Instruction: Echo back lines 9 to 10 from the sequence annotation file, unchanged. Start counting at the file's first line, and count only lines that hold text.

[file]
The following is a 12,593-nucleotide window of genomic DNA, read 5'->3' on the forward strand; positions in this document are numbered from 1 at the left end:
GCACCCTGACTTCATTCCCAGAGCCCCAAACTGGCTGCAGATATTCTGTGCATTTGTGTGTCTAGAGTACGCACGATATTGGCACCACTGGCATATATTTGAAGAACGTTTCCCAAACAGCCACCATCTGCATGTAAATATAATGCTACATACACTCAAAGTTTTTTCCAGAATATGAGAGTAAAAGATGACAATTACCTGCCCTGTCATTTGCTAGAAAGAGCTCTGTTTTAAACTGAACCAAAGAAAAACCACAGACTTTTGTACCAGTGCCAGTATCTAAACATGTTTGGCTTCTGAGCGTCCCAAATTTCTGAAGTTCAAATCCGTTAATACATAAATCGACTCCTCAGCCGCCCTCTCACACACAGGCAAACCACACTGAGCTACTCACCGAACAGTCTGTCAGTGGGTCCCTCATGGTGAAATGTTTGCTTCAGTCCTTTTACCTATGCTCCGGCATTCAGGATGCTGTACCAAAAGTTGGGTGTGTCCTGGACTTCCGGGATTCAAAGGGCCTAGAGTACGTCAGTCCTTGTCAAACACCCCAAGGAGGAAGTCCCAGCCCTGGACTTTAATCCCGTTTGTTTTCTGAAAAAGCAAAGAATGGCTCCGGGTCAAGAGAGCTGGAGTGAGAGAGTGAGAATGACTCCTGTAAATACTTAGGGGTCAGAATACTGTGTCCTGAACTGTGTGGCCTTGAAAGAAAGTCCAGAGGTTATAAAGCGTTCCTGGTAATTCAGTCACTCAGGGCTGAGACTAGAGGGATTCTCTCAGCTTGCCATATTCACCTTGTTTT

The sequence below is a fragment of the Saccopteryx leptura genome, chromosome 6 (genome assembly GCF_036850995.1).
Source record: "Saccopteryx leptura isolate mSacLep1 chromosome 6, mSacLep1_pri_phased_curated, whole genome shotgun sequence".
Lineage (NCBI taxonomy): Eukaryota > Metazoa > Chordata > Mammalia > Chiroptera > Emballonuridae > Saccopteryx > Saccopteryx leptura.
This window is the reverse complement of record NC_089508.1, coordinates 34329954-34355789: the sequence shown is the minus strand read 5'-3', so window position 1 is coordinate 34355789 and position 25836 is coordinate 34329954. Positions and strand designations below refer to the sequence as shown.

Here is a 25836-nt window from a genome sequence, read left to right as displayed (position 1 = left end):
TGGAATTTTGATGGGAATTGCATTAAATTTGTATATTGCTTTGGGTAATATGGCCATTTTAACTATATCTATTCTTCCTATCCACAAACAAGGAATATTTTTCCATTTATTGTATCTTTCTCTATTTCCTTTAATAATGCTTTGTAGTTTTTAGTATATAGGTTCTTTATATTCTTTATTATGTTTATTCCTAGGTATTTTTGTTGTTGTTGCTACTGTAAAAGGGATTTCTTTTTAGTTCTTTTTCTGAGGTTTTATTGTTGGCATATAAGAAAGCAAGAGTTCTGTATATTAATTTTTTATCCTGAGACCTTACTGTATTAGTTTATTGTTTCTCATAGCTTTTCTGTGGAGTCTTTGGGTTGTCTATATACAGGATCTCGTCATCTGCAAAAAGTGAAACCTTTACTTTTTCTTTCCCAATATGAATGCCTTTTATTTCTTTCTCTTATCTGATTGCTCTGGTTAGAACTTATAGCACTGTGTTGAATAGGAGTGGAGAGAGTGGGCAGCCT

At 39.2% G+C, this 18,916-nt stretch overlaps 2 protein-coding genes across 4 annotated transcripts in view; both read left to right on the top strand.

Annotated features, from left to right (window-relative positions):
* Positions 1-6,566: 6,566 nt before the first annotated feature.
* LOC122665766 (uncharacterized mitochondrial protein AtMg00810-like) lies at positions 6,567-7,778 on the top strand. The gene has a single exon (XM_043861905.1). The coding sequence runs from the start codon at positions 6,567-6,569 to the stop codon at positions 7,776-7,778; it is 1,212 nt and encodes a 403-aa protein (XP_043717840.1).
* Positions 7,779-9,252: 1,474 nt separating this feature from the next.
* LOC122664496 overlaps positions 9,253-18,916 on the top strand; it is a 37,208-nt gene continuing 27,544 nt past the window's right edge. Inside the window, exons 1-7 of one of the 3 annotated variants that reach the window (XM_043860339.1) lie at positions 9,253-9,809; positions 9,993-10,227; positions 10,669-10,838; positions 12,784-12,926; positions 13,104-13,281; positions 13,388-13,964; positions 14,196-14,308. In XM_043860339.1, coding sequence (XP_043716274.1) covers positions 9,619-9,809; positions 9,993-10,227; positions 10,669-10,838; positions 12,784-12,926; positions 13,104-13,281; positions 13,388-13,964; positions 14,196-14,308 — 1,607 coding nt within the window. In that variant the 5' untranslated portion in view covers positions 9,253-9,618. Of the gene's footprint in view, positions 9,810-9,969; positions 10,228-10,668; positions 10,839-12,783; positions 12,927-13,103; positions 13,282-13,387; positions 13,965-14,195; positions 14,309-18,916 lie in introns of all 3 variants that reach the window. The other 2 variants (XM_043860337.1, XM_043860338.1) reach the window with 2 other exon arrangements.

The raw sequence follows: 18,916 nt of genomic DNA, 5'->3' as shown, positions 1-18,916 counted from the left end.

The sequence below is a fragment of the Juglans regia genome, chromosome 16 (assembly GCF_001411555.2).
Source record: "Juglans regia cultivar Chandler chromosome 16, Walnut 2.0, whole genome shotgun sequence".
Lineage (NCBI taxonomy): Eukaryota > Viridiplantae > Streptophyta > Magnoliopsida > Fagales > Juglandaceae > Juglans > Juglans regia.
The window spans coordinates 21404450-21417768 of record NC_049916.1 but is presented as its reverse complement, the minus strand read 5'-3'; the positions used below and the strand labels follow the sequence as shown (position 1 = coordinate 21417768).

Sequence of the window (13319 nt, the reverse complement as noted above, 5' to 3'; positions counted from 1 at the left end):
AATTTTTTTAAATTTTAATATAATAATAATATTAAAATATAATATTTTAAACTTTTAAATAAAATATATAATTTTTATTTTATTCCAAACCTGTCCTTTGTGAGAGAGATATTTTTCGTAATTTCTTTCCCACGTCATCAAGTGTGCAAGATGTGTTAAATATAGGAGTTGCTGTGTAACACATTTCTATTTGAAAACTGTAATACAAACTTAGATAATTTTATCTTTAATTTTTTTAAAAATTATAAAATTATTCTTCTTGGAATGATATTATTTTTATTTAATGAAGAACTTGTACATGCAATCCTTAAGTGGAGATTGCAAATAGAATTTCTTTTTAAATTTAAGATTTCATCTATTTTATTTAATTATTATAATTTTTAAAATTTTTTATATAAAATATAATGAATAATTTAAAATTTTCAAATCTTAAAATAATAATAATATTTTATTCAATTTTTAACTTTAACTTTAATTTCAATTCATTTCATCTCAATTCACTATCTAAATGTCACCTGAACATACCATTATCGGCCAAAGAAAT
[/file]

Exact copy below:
At 39.2% G+C, this 18,916-nt stretch overlaps 2 protein-coding genes across 4 annotated transcripts in view; both read left to right on the top strand.

Annotated features, from left to right (window-relative positions):